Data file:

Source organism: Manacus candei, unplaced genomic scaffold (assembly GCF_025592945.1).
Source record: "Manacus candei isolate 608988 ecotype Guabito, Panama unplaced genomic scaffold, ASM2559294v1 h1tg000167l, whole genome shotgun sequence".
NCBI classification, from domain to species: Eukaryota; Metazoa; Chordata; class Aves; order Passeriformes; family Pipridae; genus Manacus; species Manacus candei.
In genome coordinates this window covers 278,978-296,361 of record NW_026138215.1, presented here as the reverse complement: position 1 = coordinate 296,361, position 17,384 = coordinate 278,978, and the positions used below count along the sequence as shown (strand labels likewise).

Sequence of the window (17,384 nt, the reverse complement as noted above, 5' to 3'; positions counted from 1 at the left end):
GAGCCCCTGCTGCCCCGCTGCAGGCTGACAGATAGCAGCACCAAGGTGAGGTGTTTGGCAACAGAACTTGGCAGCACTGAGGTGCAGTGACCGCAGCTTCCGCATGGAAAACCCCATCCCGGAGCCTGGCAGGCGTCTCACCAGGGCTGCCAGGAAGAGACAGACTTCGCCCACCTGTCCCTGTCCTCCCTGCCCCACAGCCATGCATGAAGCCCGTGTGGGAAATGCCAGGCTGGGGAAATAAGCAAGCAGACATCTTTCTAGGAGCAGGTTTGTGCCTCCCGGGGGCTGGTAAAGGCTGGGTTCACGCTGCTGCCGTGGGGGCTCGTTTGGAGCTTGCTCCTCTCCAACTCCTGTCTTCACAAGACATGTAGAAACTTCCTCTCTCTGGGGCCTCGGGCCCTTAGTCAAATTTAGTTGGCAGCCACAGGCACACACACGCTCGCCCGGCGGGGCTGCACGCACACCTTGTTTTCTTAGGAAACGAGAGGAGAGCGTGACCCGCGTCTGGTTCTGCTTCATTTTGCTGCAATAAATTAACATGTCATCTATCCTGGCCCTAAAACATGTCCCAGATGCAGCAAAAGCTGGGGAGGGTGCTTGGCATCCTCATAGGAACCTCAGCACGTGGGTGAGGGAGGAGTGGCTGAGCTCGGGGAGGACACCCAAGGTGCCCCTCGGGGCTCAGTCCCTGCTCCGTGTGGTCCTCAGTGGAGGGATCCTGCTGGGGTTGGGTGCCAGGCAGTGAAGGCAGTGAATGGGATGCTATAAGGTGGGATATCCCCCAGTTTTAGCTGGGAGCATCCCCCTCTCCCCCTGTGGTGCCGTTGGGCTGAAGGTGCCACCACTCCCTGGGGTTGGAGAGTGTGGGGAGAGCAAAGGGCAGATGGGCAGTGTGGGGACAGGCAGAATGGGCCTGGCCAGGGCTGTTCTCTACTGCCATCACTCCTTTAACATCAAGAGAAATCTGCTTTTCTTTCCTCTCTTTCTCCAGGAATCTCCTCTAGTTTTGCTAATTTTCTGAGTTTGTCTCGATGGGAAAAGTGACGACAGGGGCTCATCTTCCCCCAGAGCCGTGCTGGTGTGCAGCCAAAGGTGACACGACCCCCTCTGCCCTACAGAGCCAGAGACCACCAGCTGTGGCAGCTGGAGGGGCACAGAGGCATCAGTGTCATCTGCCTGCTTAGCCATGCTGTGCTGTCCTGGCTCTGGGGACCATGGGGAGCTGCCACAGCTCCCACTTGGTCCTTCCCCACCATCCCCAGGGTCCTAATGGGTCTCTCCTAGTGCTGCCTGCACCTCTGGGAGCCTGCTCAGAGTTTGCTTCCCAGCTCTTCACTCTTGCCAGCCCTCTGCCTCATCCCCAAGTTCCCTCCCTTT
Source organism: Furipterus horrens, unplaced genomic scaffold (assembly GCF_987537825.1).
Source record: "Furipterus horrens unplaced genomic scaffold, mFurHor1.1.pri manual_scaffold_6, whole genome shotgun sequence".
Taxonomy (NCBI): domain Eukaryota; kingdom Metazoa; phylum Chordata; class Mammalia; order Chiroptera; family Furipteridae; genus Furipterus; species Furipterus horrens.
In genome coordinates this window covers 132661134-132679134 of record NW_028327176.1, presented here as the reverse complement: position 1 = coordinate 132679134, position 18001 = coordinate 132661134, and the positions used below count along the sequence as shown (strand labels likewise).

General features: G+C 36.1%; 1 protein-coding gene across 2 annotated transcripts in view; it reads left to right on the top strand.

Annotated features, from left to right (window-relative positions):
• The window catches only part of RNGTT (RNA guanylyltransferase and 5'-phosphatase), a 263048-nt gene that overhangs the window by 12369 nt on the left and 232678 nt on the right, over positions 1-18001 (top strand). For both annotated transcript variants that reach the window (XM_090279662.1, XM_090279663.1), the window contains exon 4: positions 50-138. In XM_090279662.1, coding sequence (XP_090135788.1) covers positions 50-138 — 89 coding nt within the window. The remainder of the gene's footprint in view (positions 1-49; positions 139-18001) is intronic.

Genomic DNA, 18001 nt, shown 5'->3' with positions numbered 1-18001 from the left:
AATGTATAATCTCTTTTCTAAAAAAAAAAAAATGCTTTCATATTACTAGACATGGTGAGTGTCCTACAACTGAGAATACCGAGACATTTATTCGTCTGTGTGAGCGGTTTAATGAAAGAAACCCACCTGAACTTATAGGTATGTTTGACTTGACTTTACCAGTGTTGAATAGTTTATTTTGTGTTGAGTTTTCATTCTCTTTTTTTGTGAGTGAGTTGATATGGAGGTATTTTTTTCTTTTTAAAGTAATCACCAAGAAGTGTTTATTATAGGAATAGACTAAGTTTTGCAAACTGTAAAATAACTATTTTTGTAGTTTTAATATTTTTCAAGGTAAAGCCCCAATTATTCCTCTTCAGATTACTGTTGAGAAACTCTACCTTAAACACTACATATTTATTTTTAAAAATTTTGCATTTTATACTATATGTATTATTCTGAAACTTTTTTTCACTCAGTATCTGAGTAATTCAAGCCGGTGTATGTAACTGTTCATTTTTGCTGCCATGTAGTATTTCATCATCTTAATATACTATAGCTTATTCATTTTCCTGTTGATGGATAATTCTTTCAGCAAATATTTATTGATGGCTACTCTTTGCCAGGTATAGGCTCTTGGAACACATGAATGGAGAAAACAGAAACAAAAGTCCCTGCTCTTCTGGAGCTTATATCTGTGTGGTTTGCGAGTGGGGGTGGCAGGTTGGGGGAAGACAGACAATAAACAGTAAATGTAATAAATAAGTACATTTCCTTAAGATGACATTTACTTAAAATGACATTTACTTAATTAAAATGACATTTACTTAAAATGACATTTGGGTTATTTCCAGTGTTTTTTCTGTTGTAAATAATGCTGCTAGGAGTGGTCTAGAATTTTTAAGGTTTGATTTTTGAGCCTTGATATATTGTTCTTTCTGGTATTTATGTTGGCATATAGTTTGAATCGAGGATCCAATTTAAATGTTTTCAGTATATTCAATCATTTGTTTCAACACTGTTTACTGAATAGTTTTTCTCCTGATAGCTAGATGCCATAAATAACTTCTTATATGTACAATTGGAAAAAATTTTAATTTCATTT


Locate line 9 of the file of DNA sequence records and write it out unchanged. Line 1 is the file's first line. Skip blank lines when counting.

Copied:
Taxonomy (NCBI): domain Eukaryota; kingdom Metazoa; phylum Chordata; class Mammalia; order Chiroptera; family Furipteridae; genus Furipterus; species Furipterus horrens.